The comparison of two analgesic regimes after ambulatory surgery: an observational study
until further notice
SourcePain Practice, 14, 3, (2014), pp. 260-270
Article / Letter to editor
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Cardio Thoracic Surgery
SubjectRadboudumc 18: Healthcare improvement science RIHS: Radboud Institute for Health Sciences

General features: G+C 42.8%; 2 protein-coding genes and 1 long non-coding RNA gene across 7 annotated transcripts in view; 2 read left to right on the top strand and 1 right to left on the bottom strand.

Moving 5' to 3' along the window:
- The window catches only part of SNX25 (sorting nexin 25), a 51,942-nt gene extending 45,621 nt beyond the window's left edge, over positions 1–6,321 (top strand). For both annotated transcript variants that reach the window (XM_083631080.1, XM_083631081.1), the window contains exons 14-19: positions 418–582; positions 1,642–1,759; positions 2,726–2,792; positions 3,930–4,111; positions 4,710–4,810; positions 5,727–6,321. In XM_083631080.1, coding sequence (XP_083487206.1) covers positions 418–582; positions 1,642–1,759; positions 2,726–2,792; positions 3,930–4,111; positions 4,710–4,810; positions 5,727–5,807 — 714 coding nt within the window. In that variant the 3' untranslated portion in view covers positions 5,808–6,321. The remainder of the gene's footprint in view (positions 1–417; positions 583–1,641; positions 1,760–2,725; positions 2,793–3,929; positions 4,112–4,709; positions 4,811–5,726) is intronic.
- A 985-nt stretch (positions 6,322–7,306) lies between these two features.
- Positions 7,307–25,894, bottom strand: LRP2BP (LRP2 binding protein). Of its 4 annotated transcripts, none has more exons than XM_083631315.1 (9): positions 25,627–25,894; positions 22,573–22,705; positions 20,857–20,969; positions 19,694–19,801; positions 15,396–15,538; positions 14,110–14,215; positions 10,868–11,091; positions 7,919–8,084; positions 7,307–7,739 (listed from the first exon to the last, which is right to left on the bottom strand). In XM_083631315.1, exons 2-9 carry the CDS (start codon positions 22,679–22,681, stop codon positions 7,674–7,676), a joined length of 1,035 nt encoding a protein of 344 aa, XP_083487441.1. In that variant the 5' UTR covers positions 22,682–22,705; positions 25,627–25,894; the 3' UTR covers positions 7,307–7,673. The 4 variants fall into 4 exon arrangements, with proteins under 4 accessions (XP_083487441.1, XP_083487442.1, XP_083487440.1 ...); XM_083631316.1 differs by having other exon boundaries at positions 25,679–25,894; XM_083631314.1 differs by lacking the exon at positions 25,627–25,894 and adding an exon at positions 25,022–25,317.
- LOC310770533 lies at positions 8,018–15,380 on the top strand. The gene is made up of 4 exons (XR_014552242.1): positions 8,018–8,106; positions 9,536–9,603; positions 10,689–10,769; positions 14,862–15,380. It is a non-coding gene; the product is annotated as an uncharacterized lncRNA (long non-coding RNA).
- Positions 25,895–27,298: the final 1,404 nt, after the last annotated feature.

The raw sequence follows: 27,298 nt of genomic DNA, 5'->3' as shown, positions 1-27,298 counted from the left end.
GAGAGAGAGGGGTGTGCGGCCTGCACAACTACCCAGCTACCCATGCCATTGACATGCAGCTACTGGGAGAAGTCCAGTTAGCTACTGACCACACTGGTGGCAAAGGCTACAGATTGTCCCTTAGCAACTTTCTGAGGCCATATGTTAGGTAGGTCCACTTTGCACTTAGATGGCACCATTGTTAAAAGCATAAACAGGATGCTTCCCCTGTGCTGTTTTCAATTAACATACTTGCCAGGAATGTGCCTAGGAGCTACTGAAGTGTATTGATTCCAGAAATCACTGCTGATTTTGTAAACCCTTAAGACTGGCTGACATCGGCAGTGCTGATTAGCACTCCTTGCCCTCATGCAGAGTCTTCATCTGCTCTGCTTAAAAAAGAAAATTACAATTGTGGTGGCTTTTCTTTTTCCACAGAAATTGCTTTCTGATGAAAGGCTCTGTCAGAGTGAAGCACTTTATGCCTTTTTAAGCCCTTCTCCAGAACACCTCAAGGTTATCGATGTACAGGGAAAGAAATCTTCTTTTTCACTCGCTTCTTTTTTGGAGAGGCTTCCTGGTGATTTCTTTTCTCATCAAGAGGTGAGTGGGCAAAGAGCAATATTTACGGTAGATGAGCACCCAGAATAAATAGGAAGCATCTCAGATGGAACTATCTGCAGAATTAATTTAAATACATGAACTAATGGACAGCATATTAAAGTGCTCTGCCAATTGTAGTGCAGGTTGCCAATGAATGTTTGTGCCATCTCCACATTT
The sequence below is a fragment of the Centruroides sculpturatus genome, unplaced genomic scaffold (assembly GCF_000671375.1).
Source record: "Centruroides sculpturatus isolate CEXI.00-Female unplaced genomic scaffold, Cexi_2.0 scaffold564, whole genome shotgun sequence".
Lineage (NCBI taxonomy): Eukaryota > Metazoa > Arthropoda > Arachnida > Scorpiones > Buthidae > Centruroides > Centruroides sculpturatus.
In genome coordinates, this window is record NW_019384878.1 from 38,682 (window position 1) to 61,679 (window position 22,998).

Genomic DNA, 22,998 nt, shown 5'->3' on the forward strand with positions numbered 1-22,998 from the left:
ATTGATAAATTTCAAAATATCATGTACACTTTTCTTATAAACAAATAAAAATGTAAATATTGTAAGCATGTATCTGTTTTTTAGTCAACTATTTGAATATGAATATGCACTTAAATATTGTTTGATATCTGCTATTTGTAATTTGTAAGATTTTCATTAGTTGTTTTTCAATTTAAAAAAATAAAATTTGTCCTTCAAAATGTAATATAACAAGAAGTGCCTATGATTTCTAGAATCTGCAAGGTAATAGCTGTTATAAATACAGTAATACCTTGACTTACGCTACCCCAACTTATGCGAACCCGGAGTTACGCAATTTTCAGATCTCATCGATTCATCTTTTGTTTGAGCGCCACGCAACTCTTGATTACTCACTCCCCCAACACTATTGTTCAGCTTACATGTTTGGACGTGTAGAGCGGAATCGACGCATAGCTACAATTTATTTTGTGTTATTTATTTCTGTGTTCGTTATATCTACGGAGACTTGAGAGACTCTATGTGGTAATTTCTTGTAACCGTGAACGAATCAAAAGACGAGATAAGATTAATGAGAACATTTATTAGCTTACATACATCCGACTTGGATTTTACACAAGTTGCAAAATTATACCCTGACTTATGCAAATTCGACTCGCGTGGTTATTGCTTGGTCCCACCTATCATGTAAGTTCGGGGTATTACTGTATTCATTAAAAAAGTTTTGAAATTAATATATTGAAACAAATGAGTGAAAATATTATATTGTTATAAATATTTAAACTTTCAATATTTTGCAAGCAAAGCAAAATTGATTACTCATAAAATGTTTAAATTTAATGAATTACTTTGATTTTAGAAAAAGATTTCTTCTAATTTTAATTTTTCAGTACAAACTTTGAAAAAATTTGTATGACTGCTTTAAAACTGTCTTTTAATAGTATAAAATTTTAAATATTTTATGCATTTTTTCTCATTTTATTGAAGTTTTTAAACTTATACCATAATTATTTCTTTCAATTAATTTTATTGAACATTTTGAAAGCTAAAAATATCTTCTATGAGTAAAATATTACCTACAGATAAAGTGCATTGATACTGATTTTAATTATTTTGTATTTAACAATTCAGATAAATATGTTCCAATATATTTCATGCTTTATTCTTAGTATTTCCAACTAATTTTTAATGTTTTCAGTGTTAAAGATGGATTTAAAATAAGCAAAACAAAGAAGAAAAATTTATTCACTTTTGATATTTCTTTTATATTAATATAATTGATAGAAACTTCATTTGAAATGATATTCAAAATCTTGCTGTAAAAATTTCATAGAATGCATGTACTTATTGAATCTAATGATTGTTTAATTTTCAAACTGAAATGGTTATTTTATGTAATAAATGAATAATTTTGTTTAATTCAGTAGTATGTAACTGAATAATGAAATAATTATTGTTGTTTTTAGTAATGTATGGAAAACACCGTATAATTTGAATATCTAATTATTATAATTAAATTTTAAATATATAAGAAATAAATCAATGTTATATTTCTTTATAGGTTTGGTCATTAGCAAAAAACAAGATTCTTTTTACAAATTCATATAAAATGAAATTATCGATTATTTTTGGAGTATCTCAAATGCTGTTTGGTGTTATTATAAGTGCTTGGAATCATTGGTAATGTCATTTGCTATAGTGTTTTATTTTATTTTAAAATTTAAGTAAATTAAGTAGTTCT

INTRODUCTION: Over the past 15 years, the number of ambulatory surgical procedures worldwide has increased continuously. Studies show that 30% to 40% of the patients experience moderate-to-severe pain in the first 48 hours. The objective of this observational study is to compare the percentage of moderate-to-severe pain, side effects, and the use of escape medication of two different analgesic regimes after ambulatory surgery. METHODS: In this observational study, at the day care center of the Radboud University Nijmegen Medical Centre, patients were followed during the period from April 2010 till October 2011. At the day care center, a multimodal analgesic regime with paracetamol (1000), diclofenac (75), and tramadol (50) and an analgesic regime with a combination tablet tramadol/paracetamol (37.5/325) and diclofenac (75) were prescribed in different periods for ambulatory surgery. Prior to surgery and during the first 3 days after surgery, patients were asked to complete five questionnaires. In these questionnaires, they were asked about pain (NRS) at rest and when moving, experienced side effects, and the analgesic medication taken. RESULTS: A total of 375 patients participated in the study, of which 99 in the tramadol group and 138 in the combination tablet tramadol/paracetamol group. The percentage of patients with moderate-to-severe postoperative pain was 25% to 40%. In both the groups, an equal percentage of patients experienced moderate-to-severe postoperative pain. Both analgesic regimes have a comparable analgesic effectiveness with each with its own specific advantages and disadvantages. On the first day after surgery, patients with the tramadol/paracetamol regime experienced more side effects (drowsiness and nausea) were less therapy compliant, but needed a smaller amount of escape medication than the patients from the tramadol group.
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